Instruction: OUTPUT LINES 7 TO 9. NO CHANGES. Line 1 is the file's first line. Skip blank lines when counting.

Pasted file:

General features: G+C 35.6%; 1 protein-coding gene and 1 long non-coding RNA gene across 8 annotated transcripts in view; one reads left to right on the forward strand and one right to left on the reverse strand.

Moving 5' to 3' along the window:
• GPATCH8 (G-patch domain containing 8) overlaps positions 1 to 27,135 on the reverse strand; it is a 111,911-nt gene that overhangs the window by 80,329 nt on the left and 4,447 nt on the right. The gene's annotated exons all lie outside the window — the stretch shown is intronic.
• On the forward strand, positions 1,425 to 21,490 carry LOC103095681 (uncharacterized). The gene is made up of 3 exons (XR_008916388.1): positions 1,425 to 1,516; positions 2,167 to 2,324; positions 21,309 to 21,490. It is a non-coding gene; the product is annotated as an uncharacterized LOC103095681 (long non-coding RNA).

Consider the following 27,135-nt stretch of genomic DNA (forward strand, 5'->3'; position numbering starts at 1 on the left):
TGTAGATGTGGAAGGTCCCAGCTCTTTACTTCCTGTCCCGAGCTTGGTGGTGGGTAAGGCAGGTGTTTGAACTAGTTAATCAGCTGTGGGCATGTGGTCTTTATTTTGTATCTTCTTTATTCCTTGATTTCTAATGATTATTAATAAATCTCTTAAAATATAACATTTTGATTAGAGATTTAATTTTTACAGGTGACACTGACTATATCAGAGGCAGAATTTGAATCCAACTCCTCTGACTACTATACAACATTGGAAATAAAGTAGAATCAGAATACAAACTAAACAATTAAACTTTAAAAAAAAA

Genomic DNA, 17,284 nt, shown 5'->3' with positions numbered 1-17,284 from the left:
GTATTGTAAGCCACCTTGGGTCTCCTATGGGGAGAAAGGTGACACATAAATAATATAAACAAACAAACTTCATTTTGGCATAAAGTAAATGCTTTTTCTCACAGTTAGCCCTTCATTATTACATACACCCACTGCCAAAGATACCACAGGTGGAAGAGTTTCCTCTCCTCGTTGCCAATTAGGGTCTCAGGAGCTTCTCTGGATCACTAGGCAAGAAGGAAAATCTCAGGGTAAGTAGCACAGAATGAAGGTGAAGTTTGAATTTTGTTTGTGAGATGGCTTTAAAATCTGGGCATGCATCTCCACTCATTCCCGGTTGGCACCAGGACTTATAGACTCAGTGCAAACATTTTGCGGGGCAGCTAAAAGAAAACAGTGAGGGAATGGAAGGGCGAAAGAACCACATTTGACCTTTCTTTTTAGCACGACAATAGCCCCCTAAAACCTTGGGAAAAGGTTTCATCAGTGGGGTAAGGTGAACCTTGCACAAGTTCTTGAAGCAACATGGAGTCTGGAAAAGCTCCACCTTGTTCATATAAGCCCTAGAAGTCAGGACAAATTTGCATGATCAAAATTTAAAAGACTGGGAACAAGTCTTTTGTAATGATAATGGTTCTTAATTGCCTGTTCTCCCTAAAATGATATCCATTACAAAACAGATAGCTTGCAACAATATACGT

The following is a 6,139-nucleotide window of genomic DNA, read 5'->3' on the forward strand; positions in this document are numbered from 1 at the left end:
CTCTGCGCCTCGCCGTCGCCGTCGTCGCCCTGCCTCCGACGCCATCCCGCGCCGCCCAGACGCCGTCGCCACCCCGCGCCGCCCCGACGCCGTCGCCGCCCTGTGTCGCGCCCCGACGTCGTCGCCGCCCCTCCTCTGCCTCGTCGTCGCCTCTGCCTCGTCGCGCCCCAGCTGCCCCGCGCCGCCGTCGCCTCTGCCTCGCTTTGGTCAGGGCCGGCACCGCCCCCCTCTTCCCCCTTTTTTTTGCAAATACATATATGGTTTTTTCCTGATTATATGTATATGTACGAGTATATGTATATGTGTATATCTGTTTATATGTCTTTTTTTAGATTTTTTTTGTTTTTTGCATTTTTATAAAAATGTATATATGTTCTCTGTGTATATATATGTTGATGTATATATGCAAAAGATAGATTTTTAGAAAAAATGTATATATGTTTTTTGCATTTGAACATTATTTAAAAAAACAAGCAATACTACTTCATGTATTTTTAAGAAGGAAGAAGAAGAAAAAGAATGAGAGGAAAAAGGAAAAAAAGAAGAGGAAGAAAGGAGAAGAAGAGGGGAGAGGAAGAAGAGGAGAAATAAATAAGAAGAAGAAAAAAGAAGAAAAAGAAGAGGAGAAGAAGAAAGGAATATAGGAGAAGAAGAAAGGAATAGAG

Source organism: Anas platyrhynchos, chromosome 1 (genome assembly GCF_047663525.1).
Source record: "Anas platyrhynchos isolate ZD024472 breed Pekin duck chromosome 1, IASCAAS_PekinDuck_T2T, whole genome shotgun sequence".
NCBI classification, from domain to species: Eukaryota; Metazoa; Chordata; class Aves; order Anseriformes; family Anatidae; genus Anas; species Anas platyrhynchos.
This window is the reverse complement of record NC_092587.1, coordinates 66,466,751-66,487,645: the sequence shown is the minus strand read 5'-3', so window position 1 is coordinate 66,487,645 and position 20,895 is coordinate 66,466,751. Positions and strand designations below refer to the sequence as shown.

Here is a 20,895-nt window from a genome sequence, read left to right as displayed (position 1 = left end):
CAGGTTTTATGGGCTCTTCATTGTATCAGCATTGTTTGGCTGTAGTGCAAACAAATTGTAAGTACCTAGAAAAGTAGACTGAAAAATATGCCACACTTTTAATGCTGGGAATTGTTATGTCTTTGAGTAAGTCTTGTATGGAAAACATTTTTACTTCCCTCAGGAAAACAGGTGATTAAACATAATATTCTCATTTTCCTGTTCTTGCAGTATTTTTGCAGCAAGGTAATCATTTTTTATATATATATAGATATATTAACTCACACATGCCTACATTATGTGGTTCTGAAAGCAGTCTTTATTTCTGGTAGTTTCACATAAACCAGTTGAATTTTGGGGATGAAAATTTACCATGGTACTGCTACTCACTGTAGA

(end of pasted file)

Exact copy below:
Genomic DNA, 17,284 nt, shown 5'->3' with positions numbered 1-17,284 from the left:
GTATTGTAAGCCACCTTGGGTCTCCTATGGGGAGAAAGGTGACACATAAATAATATAAACAAACAAACTTCATTTTGGCATAAAGTAAATGCTTTTTCTCACAGTTAGCCCTTCATTATTACATACACCCACTGCCAAAGATACCACAGGTGGAAGAGTTTCCTCTCCTCGTTGCCAATTAGGGTCTCAGGAGCTTCTCTGGATCACTAGGCAAGAAGGAAAATCTCAGGGTAAGTAGCACAGAATGAAGGTGAAGTTTGAATTTTGTTTGTGAGATGGCTTTAAAATCTGGGCATGCATCTCCACTCATTCCCGGTTGGCACCAGGACTTATAGACTCAGTGCAAACATTTTGCGGGGCAGCTAAAAGAAAACAGTGAGGGAATGGAAGGGCGAAAGAACCACATTTGACCTTTCTTTTTAGCACGACAATAGCCCCCTAAAACCTTGGGAAAAGGTTTCATCAGTGGGGTAAGGTGAACCTTGCACAAGTTCTTGAAGCAACATGGAGTCTGGAAAAGCTCCACCTTGTTCATATAAGCCCTAGAAGTCAGGACAAATTTGCATGATCAAAATTTAAAAGACTGGGAACAAGTCTTTTGTAATGATAATGGTTCTTAATTGCCTGTTCTCCCTAAAATGATATCCATTACAAAACAGATAGCTTGCAACAATATACGT

The following is a 6,139-nucleotide window of genomic DNA, read 5'->3' on the forward strand; positions in this document are numbered from 1 at the left end: